The United Nations cultural agency, UNESCO, said on Wednesday that it had designated the historic centre of the Ukrainian city of Odesa, as a World Heritage in Danger site.
The strategic port city on the Black Sea has been bombed several times by Russia since it invaded Ukraine almost a year ago.
In July last year, part of its historic Museum of Fine Arts, inaugurated in 1899, was damaged by shelling.
The decision by UNESCO recognises the outstanding universal value of the city and the duty of all humanity to protect its cultural heritage.
It’s Director-General, Audrey Azoulay, said that while the decision was symbolic, there were also legal consequences.
“There is also a legal issue of protection because there are world heritage conventions. Some 194 states are members of this convention. There is an obligation, for all the states that are members, not to deliberately destroy this heritage”, she said.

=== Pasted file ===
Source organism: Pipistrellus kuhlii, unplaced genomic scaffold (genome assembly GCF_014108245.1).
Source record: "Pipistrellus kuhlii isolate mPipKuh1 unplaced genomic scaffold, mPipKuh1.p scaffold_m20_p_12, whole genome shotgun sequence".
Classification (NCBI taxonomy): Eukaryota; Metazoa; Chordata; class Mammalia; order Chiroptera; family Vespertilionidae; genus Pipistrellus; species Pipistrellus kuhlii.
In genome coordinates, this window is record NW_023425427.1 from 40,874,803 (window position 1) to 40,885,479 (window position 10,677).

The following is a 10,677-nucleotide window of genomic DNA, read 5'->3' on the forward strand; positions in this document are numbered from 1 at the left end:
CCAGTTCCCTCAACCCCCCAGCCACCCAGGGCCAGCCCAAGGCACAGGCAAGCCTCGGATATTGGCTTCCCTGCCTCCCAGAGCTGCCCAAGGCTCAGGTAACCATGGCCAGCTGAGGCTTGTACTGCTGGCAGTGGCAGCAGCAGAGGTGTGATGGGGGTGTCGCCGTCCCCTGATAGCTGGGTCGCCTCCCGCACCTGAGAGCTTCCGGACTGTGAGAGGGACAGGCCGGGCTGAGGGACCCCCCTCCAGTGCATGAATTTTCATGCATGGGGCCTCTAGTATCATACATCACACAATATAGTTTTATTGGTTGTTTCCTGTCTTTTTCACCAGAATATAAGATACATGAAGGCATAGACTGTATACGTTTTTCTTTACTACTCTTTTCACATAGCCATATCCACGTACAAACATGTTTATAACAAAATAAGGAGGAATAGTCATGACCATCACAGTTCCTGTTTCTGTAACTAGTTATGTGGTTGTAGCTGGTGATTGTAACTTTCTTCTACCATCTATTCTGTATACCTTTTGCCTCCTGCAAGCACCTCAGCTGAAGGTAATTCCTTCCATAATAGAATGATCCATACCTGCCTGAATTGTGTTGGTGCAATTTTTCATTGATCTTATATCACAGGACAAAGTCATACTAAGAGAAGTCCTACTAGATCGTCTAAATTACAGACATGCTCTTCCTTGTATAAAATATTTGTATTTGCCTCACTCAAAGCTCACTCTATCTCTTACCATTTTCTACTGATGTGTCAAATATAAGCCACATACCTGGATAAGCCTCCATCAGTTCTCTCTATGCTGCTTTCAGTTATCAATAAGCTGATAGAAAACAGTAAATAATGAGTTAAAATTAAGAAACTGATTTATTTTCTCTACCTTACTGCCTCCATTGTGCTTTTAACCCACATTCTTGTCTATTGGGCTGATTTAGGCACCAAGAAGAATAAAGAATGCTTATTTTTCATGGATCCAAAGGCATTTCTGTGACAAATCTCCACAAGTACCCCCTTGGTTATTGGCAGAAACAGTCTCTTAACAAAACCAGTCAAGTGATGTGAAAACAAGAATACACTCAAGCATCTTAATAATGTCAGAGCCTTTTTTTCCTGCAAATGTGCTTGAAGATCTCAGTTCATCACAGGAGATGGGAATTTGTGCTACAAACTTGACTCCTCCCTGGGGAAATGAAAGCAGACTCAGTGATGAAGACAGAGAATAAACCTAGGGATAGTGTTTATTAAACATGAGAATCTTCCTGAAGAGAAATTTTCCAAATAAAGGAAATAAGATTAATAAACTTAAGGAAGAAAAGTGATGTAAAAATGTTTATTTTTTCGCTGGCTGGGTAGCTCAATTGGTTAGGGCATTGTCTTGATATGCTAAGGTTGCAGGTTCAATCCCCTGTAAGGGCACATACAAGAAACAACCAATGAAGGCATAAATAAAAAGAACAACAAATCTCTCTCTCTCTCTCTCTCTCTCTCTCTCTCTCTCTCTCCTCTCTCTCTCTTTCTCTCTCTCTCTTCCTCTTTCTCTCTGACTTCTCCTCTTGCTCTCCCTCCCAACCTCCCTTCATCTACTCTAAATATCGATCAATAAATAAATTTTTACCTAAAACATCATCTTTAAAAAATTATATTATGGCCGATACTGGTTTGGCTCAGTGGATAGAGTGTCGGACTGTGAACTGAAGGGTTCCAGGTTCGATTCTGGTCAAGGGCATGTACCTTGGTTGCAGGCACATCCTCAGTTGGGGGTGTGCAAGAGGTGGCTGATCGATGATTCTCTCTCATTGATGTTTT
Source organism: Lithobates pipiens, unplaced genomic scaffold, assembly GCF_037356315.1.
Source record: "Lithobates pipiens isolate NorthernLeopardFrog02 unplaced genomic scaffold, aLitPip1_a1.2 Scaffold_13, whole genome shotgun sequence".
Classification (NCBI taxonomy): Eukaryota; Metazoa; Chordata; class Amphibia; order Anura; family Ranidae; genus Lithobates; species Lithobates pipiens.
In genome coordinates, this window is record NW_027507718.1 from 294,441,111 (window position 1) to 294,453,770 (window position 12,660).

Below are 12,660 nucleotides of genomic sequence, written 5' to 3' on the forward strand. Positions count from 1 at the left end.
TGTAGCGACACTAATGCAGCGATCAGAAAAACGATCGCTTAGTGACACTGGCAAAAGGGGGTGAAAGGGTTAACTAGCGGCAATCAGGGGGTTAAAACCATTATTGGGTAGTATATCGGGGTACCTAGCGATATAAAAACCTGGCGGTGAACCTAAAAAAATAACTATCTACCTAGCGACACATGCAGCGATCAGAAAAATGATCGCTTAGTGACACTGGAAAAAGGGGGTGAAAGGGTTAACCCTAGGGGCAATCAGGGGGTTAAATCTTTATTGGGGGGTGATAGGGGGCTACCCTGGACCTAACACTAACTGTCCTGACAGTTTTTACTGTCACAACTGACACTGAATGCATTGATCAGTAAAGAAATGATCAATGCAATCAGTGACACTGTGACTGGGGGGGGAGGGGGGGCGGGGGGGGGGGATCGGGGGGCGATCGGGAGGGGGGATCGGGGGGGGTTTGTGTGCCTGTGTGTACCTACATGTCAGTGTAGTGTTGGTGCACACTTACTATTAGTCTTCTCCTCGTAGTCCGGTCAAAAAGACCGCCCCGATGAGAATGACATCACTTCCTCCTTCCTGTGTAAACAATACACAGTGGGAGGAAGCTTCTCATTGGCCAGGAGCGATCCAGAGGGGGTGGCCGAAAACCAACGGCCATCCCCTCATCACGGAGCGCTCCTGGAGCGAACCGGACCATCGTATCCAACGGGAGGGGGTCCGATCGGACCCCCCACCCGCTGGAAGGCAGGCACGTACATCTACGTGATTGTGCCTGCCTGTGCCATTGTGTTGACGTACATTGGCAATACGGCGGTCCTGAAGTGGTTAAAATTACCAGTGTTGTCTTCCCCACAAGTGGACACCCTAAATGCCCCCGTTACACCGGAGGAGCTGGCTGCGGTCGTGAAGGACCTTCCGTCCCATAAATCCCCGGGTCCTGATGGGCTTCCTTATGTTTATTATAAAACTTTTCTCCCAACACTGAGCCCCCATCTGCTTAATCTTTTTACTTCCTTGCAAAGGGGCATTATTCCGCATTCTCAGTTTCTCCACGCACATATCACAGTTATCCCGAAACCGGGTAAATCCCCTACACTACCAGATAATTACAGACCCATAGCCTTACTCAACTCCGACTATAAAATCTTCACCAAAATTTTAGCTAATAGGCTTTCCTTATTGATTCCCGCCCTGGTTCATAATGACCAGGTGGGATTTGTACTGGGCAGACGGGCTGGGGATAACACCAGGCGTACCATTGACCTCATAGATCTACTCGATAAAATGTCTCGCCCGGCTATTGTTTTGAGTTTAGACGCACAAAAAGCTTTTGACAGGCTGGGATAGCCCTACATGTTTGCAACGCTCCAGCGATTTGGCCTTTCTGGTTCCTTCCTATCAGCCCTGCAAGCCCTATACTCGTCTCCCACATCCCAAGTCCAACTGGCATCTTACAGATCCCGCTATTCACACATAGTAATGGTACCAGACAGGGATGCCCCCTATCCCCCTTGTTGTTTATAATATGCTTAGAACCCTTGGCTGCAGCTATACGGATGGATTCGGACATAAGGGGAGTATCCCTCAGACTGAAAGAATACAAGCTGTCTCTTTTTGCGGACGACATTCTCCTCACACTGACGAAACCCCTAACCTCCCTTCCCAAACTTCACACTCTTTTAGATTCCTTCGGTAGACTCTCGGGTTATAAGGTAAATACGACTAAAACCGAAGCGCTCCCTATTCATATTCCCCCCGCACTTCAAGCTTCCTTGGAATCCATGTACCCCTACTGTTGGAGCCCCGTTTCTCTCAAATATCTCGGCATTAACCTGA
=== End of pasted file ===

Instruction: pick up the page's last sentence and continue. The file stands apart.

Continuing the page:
Ukraine’s President Volodymyr Zelenskyy made the request for Odesa to be listed as a World Heritage Site in October last year.
Kyiv hopes that its new UNESCO status will protect parts of the city from Russian attacks.
“They are killing our citizens. They’re damaging our cultural heritage, sites, homes, and they want to continue to do this” said Ukraine’s Culture Minister Oleksandr Tkachenko.
“I very much hope that the umbrella of the UNESCO blue shield can protect at least Odesa’s skies and Odesa itself.”
In recent months, in parallel with the process of inscribing the centre of the city on the World Heritage List, UNESCO has implemented emergency measures on the ground to help protect the site.